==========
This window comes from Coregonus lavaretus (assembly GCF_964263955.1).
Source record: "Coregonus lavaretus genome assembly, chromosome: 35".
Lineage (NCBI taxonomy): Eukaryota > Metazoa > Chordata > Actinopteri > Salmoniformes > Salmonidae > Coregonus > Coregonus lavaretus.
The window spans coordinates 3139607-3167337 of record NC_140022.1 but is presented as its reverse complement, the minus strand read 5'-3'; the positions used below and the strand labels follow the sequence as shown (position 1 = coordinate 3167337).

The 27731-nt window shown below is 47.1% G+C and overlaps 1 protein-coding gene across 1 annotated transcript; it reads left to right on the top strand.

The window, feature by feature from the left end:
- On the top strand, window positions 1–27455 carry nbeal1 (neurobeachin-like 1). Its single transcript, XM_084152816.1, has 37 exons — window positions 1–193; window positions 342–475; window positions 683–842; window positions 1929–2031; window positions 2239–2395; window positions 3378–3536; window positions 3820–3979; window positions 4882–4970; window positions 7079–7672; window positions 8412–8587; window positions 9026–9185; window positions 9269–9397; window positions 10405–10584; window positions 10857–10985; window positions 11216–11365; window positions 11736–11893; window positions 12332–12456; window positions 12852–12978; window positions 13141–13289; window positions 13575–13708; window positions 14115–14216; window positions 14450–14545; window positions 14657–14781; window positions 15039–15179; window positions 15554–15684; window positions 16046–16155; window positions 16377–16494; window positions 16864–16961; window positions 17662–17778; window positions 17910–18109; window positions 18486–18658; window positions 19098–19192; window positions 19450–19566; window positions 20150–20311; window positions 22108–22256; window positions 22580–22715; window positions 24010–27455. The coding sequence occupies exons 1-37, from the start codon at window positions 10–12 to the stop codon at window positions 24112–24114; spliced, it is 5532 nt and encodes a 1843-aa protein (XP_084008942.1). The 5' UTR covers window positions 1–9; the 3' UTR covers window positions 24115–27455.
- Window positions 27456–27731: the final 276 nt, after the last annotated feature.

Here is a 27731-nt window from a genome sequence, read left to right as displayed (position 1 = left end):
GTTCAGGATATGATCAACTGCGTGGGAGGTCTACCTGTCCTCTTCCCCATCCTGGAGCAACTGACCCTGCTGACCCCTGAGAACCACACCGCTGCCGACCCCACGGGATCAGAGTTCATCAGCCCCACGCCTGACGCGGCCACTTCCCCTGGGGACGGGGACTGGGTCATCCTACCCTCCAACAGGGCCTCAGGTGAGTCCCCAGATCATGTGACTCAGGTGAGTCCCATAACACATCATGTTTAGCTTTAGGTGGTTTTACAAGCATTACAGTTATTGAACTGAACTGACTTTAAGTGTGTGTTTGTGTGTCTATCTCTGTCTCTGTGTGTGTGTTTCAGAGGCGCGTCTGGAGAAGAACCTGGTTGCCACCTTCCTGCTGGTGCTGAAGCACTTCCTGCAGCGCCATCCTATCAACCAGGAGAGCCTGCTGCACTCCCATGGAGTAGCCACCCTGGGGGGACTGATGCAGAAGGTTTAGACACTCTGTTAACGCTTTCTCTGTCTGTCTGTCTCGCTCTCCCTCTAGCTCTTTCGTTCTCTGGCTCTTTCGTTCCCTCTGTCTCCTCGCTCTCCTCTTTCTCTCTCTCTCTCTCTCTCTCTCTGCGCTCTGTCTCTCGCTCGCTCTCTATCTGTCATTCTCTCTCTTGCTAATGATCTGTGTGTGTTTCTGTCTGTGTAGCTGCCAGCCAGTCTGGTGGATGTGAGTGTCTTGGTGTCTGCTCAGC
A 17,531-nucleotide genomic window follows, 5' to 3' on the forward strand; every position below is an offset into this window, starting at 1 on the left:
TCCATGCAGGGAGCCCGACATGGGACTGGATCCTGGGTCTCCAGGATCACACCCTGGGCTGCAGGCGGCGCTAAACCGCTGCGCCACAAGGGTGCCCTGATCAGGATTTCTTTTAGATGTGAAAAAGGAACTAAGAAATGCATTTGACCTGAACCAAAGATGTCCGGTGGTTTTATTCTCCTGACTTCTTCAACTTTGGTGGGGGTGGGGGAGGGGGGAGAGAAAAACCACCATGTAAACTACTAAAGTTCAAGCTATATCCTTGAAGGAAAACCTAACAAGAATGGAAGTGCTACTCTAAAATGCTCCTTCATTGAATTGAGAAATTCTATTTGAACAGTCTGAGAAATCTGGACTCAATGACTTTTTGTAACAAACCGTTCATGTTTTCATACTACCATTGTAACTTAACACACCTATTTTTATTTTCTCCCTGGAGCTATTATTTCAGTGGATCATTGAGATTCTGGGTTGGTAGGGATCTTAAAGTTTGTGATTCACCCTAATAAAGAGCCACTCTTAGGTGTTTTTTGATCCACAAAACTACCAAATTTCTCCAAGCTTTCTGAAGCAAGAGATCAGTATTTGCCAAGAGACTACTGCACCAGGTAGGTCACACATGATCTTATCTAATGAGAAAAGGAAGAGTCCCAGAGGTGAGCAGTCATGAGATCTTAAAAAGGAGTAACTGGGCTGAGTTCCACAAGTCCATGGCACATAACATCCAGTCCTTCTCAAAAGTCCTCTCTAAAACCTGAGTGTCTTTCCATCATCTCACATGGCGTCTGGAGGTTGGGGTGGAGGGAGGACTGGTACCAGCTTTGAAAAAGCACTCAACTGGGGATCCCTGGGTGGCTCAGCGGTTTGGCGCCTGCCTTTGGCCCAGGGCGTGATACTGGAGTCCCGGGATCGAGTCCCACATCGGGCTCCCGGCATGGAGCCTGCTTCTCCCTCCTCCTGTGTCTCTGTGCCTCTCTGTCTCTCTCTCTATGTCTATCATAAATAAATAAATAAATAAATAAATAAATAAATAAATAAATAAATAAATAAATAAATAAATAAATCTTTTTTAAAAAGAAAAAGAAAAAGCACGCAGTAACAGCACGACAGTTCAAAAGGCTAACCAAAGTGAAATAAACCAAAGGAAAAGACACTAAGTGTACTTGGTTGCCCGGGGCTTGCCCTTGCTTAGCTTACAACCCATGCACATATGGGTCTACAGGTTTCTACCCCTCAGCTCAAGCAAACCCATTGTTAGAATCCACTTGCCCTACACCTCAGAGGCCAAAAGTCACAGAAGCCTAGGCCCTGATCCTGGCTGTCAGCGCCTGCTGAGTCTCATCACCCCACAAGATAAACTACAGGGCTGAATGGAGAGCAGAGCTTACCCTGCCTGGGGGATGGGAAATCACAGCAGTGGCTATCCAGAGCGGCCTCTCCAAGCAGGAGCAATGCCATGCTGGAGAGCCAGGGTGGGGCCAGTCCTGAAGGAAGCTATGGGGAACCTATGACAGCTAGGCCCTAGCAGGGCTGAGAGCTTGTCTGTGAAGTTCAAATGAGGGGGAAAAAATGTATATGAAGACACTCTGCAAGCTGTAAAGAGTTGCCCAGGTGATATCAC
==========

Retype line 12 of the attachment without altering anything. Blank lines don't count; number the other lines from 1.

TCCATGCAGGGAGCCCGACATGGGACTGGATCCTGGGTCTCCAGGATCACACCCTGGGCTGCAGGCGGCGCTAAACCGCTGCGCCACAAGGGTGCCCTGATCAGGATTTCTTTTAGATGTGAAAAAGGAACTAAGAAATGCATTTGACCTGAACCAAAGATGTCCGGTGGTTTTATTCTCCTGACTTCTTCAACTTTGGTGGGGGTGGGGGAGGGGGGAGAGAAAAACCACCATGTAAACTACTAAAGTTCAAGCTATATCCTTGAAGGAAAACCTAACAAGAATGGAAGTGCTACTCTAAAATGCTCCTTCATTGAATTGAGAAATTCTATTTGAACAGTCTGAGAAATCTGGACTCAATGACTTTTTGTAACAAACCGTTCATGTTTTCATACTACCATTGTAACTTAACACACCTATTTTTATTTTCTCCCTGGAGCTATTATTTCAGTGGATCATTGAGATTCTGGGTTGGTAGGGATCTTAAAGTTTGTGATTCACCCTAATAAAGAGCCACTCTTAGGTGTTTTTTGATCCACAAAACTACCAAATTTCTCCAAGCTTTCTGAAGCAAGAGATCAGTATTTGCCAAGAGACTACTGCACCAGGTAGGTCACACATGATCTTATCTAATGAGAAAAGGAAGAGTCCCAGAGGTGAGCAGTCATGAGATCTTAAAAAGGAGTAACTGGGCTGAGTTCCACAAGTCCATGGCACATAACATCCAGTCCTTCTCAAAAGTCCTCTCTAAAACCTGAGTGTCTTTCCATCATCTCACATGGCGTCTGGAGGTTGGGGTGGAGGGAGGACTGGTACCAGCTTTGAAAAAGCACTCAACTGGGGATCCCTGGGTGGCTCAGCGGTTTGGCGCCTGCCTTTGGCCCAGGGCGTGATACTGGAGTCCCGGGATCGAGTCCCACATCGGGCTCCCGGCATGGAGCCTGCTTCTCCCTCCTCCTGTGTCTCTGTGCCTCTCTGTCTCTCTCTCTATGTCTATCATAAATAAATAAATAAATAAATAAATAAATAAATAAATAAATAAATAAATAAATAAATAAATAAATCTTTTTTAAAAAGAAAAAGAAAAAGCACGCAGTAACAGCACGACAGTTCAAAAGGCTAACCAAAGTGAAATAAACCAAAGGAAAAGACACTAAGTGTACTTGGTTGCCCGGGGCTTGCCCTTGCTTAGCTTACAACCCATGCACATATGGGTCTACAGGTTTCTACCCCTCAGCTCAAGCAAACCCATTGTTAGAATCCACTTGCCCTACACCTCAGAGGCCAAAAGTCACAGAAGCCTAGGCCCTGATCCTGGCTGTCAGCGCCTGCTGAGTCTCATCACCCCACAAGATAAACTACAGGGCTGAATGGAGAGCAGAGCTTACCCTGCCTGGGGGATGGGAAATCACAGCAGTGGCTATCCAGAGCGGCCTCTCCAAGCAGGAGCAATGCCATGCTGGAGAGCCAGGGTGGGGCCAGTCCTGAAGGAAGCTATGGGGAACCTATGACAGCTAGGCCCTAGCAGGGCTGAGAGCTTGTCTGTGAAGTTCAAATGAGGGGGAAAAAATGTATATGAAGACACTCTGCAAGCTGTAAAGAGTTGCCCAGGTGATATCAC